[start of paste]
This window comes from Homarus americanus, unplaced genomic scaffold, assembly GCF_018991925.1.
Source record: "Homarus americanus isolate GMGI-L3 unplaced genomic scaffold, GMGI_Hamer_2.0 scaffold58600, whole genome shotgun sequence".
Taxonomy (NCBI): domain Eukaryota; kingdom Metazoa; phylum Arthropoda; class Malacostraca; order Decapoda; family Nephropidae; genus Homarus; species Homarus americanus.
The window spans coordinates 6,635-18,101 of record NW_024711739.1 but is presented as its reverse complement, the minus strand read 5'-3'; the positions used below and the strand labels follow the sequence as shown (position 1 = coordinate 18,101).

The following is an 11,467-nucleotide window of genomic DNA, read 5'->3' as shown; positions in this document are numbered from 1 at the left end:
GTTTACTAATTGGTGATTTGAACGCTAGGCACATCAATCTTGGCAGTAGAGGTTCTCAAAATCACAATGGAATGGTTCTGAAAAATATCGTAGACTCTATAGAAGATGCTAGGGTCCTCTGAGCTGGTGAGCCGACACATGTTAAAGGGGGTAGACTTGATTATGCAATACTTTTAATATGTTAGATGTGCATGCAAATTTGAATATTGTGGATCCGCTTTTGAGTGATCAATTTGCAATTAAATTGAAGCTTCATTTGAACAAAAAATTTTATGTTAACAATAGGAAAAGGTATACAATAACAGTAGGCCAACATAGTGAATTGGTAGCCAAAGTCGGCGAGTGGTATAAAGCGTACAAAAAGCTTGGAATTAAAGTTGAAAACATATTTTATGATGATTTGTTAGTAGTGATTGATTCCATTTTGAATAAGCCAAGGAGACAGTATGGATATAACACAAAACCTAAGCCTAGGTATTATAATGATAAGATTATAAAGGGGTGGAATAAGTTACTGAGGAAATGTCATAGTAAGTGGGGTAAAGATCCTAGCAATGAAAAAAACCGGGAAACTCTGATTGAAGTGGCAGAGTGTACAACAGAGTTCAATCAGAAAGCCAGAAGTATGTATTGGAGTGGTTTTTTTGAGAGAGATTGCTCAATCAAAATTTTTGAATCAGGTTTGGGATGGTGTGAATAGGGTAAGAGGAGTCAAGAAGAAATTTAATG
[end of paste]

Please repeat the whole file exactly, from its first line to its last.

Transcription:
This window comes from Homarus americanus, unplaced genomic scaffold, assembly GCF_018991925.1.
Source record: "Homarus americanus isolate GMGI-L3 unplaced genomic scaffold, GMGI_Hamer_2.0 scaffold58600, whole genome shotgun sequence".
Taxonomy (NCBI): domain Eukaryota; kingdom Metazoa; phylum Arthropoda; class Malacostraca; order Decapoda; family Nephropidae; genus Homarus; species Homarus americanus.
The window spans coordinates 6,635-18,101 of record NW_024711739.1 but is presented as its reverse complement, the minus strand read 5'-3'; the positions used below and the strand labels follow the sequence as shown (position 1 = coordinate 18,101).

The following is an 11,467-nucleotide window of genomic DNA, read 5'->3' as shown; positions in this document are numbered from 1 at the left end:
GTTTACTAATTGGTGATTTGAACGCTAGGCACATCAATCTTGGCAGTAGAGGTTCTCAAAATCACAATGGAATGGTTCTGAAAAATATCGTAGACTCTATAGAAGATGCTAGGGTCCTCTGAGCTGGTGAGCCGACACATGTTAAAGGGGGTAGACTTGATTATGCAATACTTTTAATATGTTAGATGTGCATGCAAATTTGAATATTGTGGATCCGCTTTTGAGTGATCAATTTGCAATTAAATTGAAGCTTCATTTGAACAAAAAATTTTATGTTAACAATAGGAAAAGGTATACAATAACAGTAGGCCAACATAGTGAATTGGTAGCCAAAGTCGGCGAGTGGTATAAAGCGTACAAAAAGCTTGGAATTAAAGTTGAAAACATATTTTATGATGATTTGTTAGTAGTGATTGATTCCATTTTGAATAAGCCAAGGAGACAGTATGGATATAACACAAAACCTAAGCCTAGGTATTATAATGATAAGATTATAAAGGGGTGGAATAAGTTACTGAGGAAATGTCATAGTAAGTGGGGTAAAGATCCTAGCAATGAAAAAAACCGGGAAACTCTGATTGAAGTGGCAGAGTGTACAACAGAGTTCAATCAGAAAGCCAGAAGTATGTATTGGAGTGGTTTTTTTGAGAGAGATTGCTCAATCAAAATTTTTGAATCAGGTTTGGGATGGTGTGAATAGGGTAAGAGGAGTCAAGAAGAAATTTAATG